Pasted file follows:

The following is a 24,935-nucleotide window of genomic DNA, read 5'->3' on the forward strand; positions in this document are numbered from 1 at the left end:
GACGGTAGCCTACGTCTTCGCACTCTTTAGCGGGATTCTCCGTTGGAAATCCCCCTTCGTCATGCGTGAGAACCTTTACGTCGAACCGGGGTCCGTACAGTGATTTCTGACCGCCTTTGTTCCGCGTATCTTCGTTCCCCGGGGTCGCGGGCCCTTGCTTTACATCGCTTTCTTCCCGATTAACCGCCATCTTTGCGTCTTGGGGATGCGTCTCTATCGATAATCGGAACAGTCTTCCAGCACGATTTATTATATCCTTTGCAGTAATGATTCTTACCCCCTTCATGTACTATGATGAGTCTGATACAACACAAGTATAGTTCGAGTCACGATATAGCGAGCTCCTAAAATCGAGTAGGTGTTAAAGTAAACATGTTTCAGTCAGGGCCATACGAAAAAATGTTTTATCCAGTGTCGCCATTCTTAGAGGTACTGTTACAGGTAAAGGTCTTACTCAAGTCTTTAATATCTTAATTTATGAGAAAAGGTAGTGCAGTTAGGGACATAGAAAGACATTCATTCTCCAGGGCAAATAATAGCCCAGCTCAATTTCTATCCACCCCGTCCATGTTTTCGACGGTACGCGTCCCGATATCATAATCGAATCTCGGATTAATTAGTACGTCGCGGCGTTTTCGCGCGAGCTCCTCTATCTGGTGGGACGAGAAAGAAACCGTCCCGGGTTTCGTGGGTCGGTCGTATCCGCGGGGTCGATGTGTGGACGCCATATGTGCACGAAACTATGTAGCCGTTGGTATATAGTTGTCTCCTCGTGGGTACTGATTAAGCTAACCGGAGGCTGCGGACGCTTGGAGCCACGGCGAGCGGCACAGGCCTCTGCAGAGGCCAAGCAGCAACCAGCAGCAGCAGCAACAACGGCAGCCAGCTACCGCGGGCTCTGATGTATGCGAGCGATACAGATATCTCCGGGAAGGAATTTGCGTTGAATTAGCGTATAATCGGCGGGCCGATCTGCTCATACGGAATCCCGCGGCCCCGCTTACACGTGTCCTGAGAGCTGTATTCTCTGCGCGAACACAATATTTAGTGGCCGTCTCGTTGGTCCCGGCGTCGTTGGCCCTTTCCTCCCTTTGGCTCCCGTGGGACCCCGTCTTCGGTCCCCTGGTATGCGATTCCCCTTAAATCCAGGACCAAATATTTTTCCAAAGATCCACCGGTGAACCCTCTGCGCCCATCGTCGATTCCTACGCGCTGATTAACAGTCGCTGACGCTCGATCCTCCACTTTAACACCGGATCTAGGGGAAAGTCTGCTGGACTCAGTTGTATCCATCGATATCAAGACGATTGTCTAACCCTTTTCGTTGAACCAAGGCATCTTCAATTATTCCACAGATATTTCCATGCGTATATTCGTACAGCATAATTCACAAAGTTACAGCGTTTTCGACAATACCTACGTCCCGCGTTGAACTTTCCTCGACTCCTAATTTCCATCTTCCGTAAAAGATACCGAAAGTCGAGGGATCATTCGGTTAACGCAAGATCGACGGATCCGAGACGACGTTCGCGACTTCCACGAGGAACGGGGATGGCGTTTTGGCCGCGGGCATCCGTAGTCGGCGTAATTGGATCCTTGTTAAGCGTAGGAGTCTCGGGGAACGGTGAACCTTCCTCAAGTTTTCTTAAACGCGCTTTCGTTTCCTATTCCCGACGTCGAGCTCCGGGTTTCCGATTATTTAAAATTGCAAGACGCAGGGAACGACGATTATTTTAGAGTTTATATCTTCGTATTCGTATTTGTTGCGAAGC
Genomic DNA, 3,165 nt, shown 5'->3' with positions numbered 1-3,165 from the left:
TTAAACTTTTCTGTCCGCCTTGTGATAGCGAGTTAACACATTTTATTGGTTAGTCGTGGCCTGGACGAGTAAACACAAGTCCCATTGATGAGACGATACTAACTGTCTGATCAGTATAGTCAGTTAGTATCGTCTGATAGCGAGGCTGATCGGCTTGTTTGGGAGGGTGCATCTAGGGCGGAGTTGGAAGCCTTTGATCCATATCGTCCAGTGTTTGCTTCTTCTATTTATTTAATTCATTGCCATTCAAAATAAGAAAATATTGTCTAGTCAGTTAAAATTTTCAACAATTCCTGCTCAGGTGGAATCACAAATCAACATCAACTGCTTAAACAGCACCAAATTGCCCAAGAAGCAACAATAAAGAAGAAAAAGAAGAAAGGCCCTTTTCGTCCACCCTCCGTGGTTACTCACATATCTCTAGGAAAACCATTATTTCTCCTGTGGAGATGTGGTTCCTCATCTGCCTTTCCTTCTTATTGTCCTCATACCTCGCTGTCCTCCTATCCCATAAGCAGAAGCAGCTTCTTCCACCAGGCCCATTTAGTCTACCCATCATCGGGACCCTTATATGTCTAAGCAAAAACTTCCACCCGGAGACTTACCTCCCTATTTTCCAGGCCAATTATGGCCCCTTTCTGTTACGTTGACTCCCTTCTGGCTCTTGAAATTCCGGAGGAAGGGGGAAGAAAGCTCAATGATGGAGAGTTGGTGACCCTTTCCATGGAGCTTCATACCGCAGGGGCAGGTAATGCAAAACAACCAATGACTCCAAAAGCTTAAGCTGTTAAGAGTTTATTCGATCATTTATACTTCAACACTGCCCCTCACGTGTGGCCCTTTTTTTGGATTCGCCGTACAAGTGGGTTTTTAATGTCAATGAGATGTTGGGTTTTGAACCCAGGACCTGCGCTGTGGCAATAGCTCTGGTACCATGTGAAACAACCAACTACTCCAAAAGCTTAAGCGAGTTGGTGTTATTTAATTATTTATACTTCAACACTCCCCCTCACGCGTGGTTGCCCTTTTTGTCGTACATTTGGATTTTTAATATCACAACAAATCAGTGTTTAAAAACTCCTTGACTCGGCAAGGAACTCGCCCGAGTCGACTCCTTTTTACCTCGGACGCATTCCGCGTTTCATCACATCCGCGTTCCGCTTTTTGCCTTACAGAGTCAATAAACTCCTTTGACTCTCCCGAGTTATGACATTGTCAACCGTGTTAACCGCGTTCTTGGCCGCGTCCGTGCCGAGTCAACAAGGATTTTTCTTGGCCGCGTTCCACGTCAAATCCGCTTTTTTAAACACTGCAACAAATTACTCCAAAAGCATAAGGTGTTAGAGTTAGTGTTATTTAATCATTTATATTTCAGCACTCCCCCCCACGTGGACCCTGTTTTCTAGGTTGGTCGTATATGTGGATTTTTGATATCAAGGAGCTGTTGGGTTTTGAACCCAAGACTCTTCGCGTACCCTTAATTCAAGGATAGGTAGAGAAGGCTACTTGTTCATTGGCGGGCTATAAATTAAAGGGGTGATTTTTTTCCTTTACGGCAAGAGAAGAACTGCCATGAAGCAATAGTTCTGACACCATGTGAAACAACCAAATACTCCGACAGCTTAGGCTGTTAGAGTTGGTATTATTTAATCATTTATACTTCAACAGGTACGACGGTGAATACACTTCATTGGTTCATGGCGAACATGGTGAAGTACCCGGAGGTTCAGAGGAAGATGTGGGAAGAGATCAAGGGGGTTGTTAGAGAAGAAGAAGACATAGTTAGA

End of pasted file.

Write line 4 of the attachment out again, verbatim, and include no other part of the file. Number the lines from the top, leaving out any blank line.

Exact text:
TTAAACTTTTCTGTCCGCCTTGTGATAGCGAGTTAACACATTTTATTGGTTAGTCGTGGCCTGGACGAGTAAACACAAGTCCCATTGATGAGACGATACTAACTGTCTGATCAGTATAGTCAGTTAGTATCGTCTGATAGCGAGGCTGATCGGCTTGTTTGGGAGGGTGCATCTAGGGCGGAGTTGGAAGCCTTTGATCCATATCGTCCAGTGTTTGCTTCTTCTATTTATTTAATTCATTGCCATTCAAAATAAGAAAATATTGTCTAGTCAGTTAAAATTTTCAACAATTCCTGCTCAGGTGGAATCACAAATCAACATCAACTGCTTAAACAGCACCAAATTGCCCAAGAAGCAACAATAAAGAAGAAAAAGAAGAAAGGCCCTTTTCGTCCACCCTCCGTGGTTACTCACATATCTCTAGGAAAACCATTATTTCTCCTGTGGAGATGTGGTTCCTCATCTGCCTTTCCTTCTTATTGTCCTCATACCTCGCTGTCCTCCTATCCCATAAGCAGAAGCAGCTTCTTCCACCAGGCCCATTTAGTCTACCCATCATCGGGACCCTTATATGTCTAAGCAAAAACTTCCACCCGGAGACTTACCTCCCTATTTTCCAGGCCAATTATGGCCCCTTTCTGTTACGTTGACTCCCTTCTGGCTCTTGAAATTCCGGAGGAAGGGGGAAGAAAGCTCAATGATGGAGAGTTGGTGACCCTTTCCATGGAGCTTCATACCGCAGGGGCAGGTAATGCAAAACAACCAATGACTCCAAAAGCTTAAGCTGTTAAGAGTTTATTCGATCATTTATACTTCAACACTGCCCCTCACGTGTGGCCCTTTTTTTGGATTCGCCGTACAAGTGGGTTTTTAATGTCAATGAGATGTTGGGTTTTGAACCCAGGACCTGCGCTGTGGCAATAGCTCTGGTACCATGTGAAACAACCAACTACTCCAAAAGCTTAAGCGAGTTGGTGTTATTTAATTATTTATACTTCAACACTCCCCCTCACGCGTGGTTGCCCTTTTTGTCGTACATTTGGATTTTTAATATCACAACAAATCAGTGTTTAAAAACTCCTTGACTCGGCAAGGAACTCGCCCGAGTCGACTCCTTTTTACCTCGGACGCATTCCGCGTTTCATCACATCCGCGTTCCGCTTTTTGCCTTACAGAGTCAATAAACTCCTTTGACTCTCCCGAGTTATGACATTGTCAACCGTGTTAACCGCGTTCTTGGCCGCGTCCGTGCCGAGTCAACAAGGATTTTTCTTGGCCGCGTTCCACGTCAAATCCGCTTTTTTAAACACTGCAACAAATTACTCCAAAAGCATAAGGTGTTAGAGTTAGTGTTATTTAATCATTTATATTTCAGCACTCCCCCCCACGTGGACCCTGTTTTCTAGGTTGGTCGTATATGTGGATTTTTGATATCAAGGAGCTGTTGGGTTTTGAACCCAAGACTCTTCGCGTACCCTTAATTCAAGGATAGGTAGAGAAGGCTACTTGTTCATTGGCGGGCTATAAATTAAAGGGGTGATTTTTTTCCTTTACGGCAAGAGAAGAACTGCCATGAAGCAATAGTTCTGACACCATGTGAAACAACCAAATACTCCGACAGCTTAGGCTGTTAGAGTTGGTATTATTTAATCATTTATACTTCAACAGGTACGACGGTGAATACACTTCATTGGTTCATGGCGAACATGGTGAAGTACCCGGAGGTTCAGAGGAAGATGTGGGAAGAGATCAAGGGGGTTGTTAGAGAAGAAGAAGACATAGTTAGA